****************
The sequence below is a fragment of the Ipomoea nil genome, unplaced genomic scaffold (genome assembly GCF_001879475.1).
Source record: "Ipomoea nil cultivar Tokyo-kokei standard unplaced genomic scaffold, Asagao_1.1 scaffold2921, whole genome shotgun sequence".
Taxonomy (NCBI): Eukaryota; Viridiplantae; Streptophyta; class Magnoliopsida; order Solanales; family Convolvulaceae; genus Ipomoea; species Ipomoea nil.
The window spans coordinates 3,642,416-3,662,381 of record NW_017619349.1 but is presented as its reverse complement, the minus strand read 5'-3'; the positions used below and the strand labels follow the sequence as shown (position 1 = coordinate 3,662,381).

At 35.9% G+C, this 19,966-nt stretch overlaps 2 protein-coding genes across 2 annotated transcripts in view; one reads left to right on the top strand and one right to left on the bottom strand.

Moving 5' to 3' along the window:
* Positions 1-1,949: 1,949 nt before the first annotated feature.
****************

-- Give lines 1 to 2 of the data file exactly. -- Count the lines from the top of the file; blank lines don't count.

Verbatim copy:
The sequence below is a fragment of the Ipomoea nil genome, unplaced genomic scaffold (genome assembly GCF_001879475.1).
Source record: "Ipomoea nil cultivar Tokyo-kokei standard unplaced genomic scaffold, Asagao_1.1 scaffold2921, whole genome shotgun sequence".